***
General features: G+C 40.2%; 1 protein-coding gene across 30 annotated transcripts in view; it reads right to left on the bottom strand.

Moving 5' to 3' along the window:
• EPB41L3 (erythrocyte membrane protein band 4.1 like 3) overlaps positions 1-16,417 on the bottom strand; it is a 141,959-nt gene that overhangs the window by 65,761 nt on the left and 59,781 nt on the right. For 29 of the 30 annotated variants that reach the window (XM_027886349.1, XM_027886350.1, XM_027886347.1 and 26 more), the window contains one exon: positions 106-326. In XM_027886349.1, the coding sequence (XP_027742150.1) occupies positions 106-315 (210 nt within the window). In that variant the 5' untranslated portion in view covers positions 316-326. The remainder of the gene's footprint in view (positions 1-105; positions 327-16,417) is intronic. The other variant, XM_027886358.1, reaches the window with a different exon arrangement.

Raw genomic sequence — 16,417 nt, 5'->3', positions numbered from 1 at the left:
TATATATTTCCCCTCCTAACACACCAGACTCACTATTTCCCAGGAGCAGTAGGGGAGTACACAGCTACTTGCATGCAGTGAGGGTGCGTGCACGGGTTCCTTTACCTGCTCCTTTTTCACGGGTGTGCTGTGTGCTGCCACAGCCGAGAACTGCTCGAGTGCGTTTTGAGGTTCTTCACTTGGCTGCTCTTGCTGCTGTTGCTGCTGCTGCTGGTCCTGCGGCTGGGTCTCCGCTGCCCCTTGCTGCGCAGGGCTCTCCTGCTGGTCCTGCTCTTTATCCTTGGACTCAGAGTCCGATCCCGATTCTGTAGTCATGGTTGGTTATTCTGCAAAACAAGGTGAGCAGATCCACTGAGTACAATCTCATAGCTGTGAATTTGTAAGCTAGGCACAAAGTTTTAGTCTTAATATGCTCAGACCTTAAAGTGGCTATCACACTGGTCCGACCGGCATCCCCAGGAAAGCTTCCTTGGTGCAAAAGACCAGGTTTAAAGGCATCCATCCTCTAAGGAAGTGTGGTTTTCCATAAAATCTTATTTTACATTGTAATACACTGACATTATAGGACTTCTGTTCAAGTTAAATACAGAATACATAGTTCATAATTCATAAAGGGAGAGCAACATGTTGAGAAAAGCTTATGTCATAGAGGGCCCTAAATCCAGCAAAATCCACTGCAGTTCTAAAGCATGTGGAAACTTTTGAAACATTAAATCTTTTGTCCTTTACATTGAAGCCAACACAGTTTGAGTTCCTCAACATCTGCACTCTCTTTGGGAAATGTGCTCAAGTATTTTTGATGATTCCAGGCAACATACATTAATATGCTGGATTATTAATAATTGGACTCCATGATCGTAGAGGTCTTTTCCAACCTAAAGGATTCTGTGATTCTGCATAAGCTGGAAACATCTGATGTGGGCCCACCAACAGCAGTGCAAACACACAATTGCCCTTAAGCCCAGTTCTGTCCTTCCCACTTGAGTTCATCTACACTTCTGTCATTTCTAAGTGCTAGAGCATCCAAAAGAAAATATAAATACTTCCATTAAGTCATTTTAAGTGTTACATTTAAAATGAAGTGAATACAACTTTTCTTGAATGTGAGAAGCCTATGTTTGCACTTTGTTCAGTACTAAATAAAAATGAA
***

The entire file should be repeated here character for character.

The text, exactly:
General features: G+C 40.2%; 1 protein-coding gene across 30 annotated transcripts in view; it reads right to left on the bottom strand.

Moving 5' to 3' along the window:
• EPB41L3 (erythrocyte membrane protein band 4.1 like 3) overlaps positions 1-16,417 on the bottom strand; it is a 141,959-nt gene that overhangs the window by 65,761 nt on the left and 59,781 nt on the right. For 29 of the 30 annotated variants that reach the window (XM_027886349.1, XM_027886350.1, XM_027886347.1 and 26 more), the window contains one exon: positions 106-326. In XM_027886349.1, the coding sequence (XP_027742150.1) occupies positions 106-315 (210 nt within the window). In that variant the 5' untranslated portion in view covers positions 316-326. The remainder of the gene's footprint in view (positions 1-105; positions 327-16,417) is intronic. The other variant, XM_027886358.1, reaches the window with a different exon arrangement.

Raw genomic sequence — 16,417 nt, 5'->3', positions numbered from 1 at the left:
TATATATTTCCCCTCCTAACACACCAGACTCACTATTTCCCAGGAGCAGTAGGGGAGTACACAGCTACTTGCATGCAGTGAGGGTGCGTGCACGGGTTCCTTTACCTGCTCCTTTTTCACGGGTGTGCTGTGTGCTGCCACAGCCGAGAACTGCTCGAGTGCGTTTTGAGGTTCTTCACTTGGCTGCTCTTGCTGCTGTTGCTGCTGCTGCTGGTCCTGCGGCTGGGTCTCCGCTGCCCCTTGCTGCGCAGGGCTCTCCTGCTGGTCCTGCTCTTTATCCTTGGACTCAGAGTCCGATCCCGATTCTGTAGTCATGGTTGGTTATTCTGCAAAACAAGGTGAGCAGATCCACTGAGTACAATCTCATAGCTGTGAATTTGTAAGCTAGGCACAAAGTTTTAGTCTTAATATGCTCAGACCTTAAAGTGGCTATCACACTGGTCCGACCGGCATCCCCAGGAAAGCTTCCTTGGTGCAAAAGACCAGGTTTAAAGGCATCCATCCTCTAAGGAAGTGTGGTTTTCCATAAAATCTTATTTTACATTGTAATACACTGACATTATAGGACTTCTGTTCAAGTTAAATACAGAATACATAGTTCATAATTCATAAAGGGAGAGCAACATGTTGAGAAAAGCTTATGTCATAGAGGGCCCTAAATCCAGCAAAATCCACTGCAGTTCTAAAGCATGTGGAAACTTTTGAAACATTAAATCTTTTGTCCTTTACATTGAAGCCAACACAGTTTGAGTTCCTCAACATCTGCACTCTCTTTGGGAAATGTGCTCAAGTATTTTTGATGATTCCAGGCAACATACATTAATATGCTGGATTATTAATAATTGGACTCCATGATCGTAGAGGTCTTTTCCAACCTAAAGGATTCTGTGATTCTGCATAAGCTGGAAACATCTGATGTGGGCCCACCAACAGCAGTGCAAACACACAATTGCCCTTAAGCCCAGTTCTGTCCTTCCCACTTGAGTTCATCTACACTTCTGTCATTTCTAAGTGCTAGAGCATCCAAAAGAAAATATAAATACTTCCATTAAGTCATTTTAAGTGTTACATTTAAAATGAAGTGAATACAACTTTTCTTGAATGTGAGAAGCCTATGTTTGCACTTTGTTCAGTACTAAATAAAAATGAA